Unfortunately, the common cold still got a hold of us. It took advantage of our weakened states from suffering the ill effects of contaminated well water after the massive rainfalls of Tropical Storms Irene and Lee. It took advantage of my 3 year old's weakened immune system from her extremely picking eating habits and gut problems. Thankfully, even in her weakened state, the immune boosters (and simply being a child) helped and she recovered within 3 days with nothing more than plenty of nose rubbing and fussing.

The baby got it next with tell-tale fussiness, congestion that kept him up all night, and a runny nose. Although he's too young for me to comfortably give him supplements, he recovered quickly, too, thanks to his overall health, well-being and vitality.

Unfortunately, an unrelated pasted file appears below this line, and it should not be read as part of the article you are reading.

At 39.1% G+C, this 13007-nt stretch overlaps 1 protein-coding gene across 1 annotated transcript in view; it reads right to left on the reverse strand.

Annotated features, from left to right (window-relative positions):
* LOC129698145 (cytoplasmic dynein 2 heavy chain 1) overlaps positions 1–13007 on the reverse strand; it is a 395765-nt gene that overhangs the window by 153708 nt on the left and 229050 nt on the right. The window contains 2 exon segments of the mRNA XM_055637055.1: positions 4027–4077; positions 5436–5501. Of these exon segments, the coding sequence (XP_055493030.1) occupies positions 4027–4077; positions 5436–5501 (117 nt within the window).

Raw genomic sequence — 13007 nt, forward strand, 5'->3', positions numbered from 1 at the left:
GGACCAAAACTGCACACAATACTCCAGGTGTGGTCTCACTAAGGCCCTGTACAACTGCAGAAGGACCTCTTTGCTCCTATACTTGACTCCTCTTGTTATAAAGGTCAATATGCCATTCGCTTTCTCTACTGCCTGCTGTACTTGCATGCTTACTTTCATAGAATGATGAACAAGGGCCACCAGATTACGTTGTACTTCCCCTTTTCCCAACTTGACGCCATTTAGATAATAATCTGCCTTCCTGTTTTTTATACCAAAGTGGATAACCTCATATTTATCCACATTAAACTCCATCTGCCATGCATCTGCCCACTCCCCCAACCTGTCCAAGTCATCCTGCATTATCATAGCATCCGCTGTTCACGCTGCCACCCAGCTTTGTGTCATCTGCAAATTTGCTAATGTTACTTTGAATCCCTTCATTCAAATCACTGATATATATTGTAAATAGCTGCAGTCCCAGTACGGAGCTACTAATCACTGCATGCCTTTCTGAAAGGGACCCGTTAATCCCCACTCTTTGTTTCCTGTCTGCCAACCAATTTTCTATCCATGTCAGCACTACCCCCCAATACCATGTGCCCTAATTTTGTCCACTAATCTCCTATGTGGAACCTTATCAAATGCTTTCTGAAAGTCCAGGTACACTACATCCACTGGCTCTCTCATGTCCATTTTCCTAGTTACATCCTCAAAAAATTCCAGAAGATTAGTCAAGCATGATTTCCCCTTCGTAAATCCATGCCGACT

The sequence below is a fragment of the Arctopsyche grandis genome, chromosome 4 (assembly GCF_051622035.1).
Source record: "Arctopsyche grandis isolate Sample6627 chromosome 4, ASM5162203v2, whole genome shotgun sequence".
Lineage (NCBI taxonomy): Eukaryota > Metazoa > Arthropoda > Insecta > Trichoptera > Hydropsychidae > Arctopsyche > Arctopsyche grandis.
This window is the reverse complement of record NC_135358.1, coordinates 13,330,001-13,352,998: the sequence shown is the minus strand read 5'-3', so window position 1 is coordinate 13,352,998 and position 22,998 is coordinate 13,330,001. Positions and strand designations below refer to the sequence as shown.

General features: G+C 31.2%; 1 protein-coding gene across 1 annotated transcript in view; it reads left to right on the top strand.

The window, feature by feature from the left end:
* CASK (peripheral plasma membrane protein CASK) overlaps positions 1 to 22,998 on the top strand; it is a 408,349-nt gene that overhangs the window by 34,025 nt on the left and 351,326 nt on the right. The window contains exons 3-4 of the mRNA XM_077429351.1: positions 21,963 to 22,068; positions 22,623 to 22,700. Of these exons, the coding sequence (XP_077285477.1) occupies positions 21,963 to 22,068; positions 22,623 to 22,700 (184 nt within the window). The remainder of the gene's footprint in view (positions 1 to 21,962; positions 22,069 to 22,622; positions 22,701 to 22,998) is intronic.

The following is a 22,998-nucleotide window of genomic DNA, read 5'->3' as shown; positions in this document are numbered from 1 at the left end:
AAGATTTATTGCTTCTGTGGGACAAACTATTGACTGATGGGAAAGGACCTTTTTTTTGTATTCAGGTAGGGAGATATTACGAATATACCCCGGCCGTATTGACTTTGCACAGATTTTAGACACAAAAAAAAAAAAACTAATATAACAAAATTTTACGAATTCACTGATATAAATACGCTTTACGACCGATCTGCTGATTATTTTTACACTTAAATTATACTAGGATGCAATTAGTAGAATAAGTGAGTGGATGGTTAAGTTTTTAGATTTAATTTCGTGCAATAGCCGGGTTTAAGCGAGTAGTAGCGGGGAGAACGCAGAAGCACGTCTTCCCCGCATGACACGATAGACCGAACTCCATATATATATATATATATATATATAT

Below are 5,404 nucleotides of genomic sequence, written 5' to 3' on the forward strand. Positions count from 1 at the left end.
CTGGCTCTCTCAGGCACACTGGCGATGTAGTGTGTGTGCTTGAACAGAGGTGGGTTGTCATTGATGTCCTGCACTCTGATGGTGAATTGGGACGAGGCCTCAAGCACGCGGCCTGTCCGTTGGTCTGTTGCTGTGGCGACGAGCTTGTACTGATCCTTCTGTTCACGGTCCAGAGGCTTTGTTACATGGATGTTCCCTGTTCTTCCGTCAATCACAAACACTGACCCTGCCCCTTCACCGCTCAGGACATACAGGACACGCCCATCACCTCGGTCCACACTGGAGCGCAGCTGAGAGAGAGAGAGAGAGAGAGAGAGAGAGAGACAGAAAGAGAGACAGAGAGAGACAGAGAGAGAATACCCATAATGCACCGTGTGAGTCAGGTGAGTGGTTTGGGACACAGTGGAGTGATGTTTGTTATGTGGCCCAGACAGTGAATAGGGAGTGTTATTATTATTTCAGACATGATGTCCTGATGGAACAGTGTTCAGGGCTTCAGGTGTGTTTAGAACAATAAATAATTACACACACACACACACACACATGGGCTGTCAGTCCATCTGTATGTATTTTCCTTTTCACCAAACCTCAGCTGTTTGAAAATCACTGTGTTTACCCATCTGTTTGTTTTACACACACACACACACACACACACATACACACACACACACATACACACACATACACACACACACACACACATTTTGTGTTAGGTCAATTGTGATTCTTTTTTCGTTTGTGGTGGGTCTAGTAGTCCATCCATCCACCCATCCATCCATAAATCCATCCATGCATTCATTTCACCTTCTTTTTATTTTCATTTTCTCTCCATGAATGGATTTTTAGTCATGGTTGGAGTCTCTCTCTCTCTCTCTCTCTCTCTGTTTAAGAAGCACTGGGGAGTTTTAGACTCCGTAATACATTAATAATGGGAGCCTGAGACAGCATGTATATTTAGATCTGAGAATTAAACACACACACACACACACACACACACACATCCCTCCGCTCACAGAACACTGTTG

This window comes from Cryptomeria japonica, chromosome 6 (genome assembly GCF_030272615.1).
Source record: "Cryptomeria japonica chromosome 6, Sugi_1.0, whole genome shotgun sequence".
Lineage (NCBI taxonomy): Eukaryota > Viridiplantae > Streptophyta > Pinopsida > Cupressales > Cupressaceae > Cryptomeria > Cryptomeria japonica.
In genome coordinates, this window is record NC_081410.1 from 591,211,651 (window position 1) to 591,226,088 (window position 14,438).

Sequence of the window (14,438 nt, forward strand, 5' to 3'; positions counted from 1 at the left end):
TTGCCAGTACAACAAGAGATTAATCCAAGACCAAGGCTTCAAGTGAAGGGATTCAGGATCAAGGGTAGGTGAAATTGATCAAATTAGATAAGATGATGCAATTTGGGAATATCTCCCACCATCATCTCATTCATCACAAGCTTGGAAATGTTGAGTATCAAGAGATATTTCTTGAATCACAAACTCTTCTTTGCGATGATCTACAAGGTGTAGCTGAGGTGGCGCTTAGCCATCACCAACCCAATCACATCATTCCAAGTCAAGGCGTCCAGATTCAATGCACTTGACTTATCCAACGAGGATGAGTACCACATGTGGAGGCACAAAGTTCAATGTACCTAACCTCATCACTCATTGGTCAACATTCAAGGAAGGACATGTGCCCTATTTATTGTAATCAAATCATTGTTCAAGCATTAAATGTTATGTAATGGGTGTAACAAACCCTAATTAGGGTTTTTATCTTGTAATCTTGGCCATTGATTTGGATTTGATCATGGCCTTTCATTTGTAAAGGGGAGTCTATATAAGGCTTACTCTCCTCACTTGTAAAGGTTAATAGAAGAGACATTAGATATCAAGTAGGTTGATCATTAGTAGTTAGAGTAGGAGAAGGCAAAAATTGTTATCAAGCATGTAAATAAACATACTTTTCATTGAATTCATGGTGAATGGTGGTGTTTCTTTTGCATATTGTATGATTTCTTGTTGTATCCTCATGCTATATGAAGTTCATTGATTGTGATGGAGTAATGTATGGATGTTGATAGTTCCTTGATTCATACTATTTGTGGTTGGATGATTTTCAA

But then, I got it. As soon as I felt that prickle in the back of my throat, I upped my supplementation to battlefield levels. Plenty of vitamin C, extra immune boosters, echinacea, garlic and extra multi vitamins. Herbal teas were increased.

Colds run the same course for me. I start out with the scratch in my throat. Then, it's 2-3 days of a burning sore throat, often with earaches. After that is a day of congestion followed by a day of my nose turning into a faucet. Then, some more congestion and earaches as the mucus gels into that green, thick stuff that you blow out all at once and feel better afterwards. That usually lasts from 2-5 days.

Now that I supplement and engage in germ warfare, the colds follow the same path but with less severity and a shorter duration. This time around, the sore throat was very mild. It felt more like I spent the night sleeping with my mouth open rather than the inflammed, on fire burning. The congestion part was very mild, too. I could breathe through both nostrils at all times.